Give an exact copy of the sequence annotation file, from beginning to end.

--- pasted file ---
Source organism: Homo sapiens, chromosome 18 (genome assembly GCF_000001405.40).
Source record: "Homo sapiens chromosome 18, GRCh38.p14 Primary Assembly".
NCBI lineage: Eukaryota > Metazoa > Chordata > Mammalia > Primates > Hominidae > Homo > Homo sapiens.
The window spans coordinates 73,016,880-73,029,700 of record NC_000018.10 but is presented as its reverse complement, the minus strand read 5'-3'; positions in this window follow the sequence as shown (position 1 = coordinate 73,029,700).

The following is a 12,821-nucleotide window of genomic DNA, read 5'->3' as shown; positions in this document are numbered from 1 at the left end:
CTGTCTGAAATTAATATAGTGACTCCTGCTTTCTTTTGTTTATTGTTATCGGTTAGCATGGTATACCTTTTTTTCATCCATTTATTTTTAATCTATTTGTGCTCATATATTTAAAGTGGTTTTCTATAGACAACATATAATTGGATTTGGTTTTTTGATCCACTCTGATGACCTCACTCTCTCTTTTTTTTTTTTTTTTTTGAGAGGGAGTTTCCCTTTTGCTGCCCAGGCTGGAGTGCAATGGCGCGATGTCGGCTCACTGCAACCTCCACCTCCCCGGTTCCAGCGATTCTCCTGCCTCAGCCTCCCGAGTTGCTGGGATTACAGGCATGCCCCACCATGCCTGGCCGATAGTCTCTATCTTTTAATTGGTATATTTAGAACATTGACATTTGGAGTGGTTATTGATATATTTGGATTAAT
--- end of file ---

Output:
Source organism: Homo sapiens, chromosome 18 (genome assembly GCF_000001405.40).
Source record: "Homo sapiens chromosome 18, GRCh38.p14 Primary Assembly".
NCBI lineage: Eukaryota > Metazoa > Chordata > Mammalia > Primates > Hominidae > Homo > Homo sapiens.
The window spans coordinates 73,016,880-73,029,700 of record NC_000018.10 but is presented as its reverse complement, the minus strand read 5'-3'; positions in this window follow the sequence as shown (position 1 = coordinate 73,029,700).

The following is a 12,821-nucleotide window of genomic DNA, read 5'->3' as shown; positions in this document are numbered from 1 at the left end:
CTGTCTGAAATTAATATAGTGACTCCTGCTTTCTTTTGTTTATTGTTATCGGTTAGCATGGTATACCTTTTTTTCATCCATTTATTTTTAATCTATTTGTGCTCATATATTTAAAGTGGTTTTCTATAGACAACATATAATTGGATTTGGTTTTTTGATCCACTCTGATGACCTCACTCTCTCTTTTTTTTTTTTTTTTTTGAGAGGGAGTTTCCCTTTTGCTGCCCAGGCTGGAGTGCAATGGCGCGATGTCGGCTCACTGCAACCTCCACCTCCCCGGTTCCAGCGATTCTCCTGCCTCAGCCTCCCGAGTTGCTGGGATTACAGGCATGCCCCACCATGCCTGGCCGATAGTCTCTATCTTTTAATTGGTATATTTAGAACATTGACATTTGGAGTGGTTATTGATATATTTGGATTAAT